This conference will identify, evaluate, and discuss the relevance and effectiveness of regulatory instruments for improving risk governance, both as they result from responding to and learning from crises, and as deliberate innovations in how regulatory power is exercised and shared. The speakers and panelists hail from many international institutions, disciplines, and organizations around the world. Case studies to be highlighted during the conference include the regulation of oil spills, nuclear accidents, financial crashes, pharmaceuticals, and chemicals; the use of behavioral insights and non-government networks in regulation; and more.
Venue: OECD Conference Centre, Paris, France
Schedule: The first day addresses how crisis events shape regulatory change and how regulatory institutions can learn from crises. This is the theme of a research project we are leading at Duke University on “Recalibrating Risk: Crises, Perceptions and Regulatory Change” (book forthcoming in 2015). The second day addresses how regulatory systems can be designed to learn and improve over time, both exhibiting adaptive policy innovation and stimulating technological innovation. Full schedule available for download (pdf).
More information and registration at the IRGC website.
The third and final workshop of the DNA Applications in Human Rights and Human Trafficking initiative will be held Friday, October 10. This workshop will develop feasability projects to explore the role of DNA in human trafficking victim identification and explore the ethical, privacy, political, and social implications of DNA collection of victims and family members.
For more information please email Sara Katsanis at firstname.lastname@example.org.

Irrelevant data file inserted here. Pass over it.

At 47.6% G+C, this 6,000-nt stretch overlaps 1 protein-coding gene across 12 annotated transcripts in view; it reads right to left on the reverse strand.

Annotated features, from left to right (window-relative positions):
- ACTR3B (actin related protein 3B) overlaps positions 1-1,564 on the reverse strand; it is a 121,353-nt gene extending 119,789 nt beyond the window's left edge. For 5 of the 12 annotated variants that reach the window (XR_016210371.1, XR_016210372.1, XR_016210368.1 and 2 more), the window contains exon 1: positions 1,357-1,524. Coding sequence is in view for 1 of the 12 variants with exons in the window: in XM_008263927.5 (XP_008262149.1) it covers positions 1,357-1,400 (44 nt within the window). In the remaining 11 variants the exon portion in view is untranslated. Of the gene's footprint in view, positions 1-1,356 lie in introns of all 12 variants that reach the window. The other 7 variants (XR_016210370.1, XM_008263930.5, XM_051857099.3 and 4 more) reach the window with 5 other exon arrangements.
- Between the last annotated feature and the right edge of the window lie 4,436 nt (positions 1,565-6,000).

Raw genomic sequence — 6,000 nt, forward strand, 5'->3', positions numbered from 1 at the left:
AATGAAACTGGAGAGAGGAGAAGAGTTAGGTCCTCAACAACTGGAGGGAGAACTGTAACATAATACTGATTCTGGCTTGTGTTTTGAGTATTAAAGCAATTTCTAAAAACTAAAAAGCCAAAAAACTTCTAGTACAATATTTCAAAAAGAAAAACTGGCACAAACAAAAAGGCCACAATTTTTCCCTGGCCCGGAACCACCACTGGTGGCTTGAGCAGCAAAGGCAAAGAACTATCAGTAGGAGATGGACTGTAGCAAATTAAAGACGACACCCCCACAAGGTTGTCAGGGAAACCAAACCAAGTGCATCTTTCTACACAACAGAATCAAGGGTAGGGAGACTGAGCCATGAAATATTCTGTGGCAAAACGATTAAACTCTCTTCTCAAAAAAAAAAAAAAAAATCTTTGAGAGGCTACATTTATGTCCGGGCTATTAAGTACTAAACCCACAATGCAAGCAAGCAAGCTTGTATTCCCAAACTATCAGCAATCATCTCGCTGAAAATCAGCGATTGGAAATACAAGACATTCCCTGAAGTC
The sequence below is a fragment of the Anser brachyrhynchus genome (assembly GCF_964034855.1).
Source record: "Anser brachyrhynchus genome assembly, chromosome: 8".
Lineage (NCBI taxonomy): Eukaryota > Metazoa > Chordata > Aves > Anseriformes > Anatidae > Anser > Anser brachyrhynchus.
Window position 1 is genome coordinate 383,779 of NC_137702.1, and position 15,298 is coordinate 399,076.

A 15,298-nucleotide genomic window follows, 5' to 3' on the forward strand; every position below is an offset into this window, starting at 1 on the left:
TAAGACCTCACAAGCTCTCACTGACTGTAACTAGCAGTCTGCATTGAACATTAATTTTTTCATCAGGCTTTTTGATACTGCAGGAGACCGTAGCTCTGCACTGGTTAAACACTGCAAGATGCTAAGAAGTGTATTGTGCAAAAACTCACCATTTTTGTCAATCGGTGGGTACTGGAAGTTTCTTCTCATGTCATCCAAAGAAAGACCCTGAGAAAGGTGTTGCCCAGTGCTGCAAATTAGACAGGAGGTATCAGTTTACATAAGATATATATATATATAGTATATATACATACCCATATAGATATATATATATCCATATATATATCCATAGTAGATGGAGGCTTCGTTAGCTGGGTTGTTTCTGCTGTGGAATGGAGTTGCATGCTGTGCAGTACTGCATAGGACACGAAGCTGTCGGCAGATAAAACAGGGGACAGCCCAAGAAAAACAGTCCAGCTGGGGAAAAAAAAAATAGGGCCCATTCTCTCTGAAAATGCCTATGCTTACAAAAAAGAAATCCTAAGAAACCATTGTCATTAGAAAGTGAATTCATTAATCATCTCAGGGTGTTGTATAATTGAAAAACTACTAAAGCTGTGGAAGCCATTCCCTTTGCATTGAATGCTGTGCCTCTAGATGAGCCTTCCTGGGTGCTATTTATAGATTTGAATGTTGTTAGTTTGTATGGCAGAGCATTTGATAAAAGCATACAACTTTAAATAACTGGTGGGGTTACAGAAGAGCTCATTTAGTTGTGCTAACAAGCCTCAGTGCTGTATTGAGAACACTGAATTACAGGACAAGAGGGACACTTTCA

This initiative represents a partnership of the Duke Human Rights Center at KIE, the Franklin Humanities Institute, and Duke Science & Society, with funding from the Josiah Charles Trent Memorial Foundation.
Friday, October 10, 9am-1pm
Garage C105 Bay 4
Bioethicist Jennifer Miller, PhD, inaugural George C. Lamb, Jr. Regulatory Fellow, will give a talk entitled “Ethics and Trustworthiness in the Pharmaceutical Industry: Could Rating Help?” Dr. Miller’s talk will debut preliminary results for the rating system she created and is piloting to address ethics and global health concerns about the pharmaceutical industry. The pilot index ranks the 20 largest drug companies on their transparency in disseminating clinical trial results for newly approved drugs — addressing the concern that there is missing and misleading information about new medicines and vaccines that can compromise medical evidence, patient care and public health. The rating system works on the premises that sunlight can be a good disinfectant and that naming good practices and shaming bad ones can incentivize trustworthy reform within the industry where needed.
Dr. Miller is a lab fellow in the Edmond J. Safra Center for Ethics at Harvard University and has taught in Columbia University’s Bioethics and Cross Cultural Education Program and in Fordham University’s Schools of Business. She holds a PhD in Bioethics from Regina Apostolorum and a BS in physics from Fordham University.
Jennifer Miller will be speaking on October 6th as part of the Monday Seminar Series from 12:00-1:15 p.m. in 101 West Duke Building. For lunch, please email Bashar Alobaidi for RSVP information: email@example.com.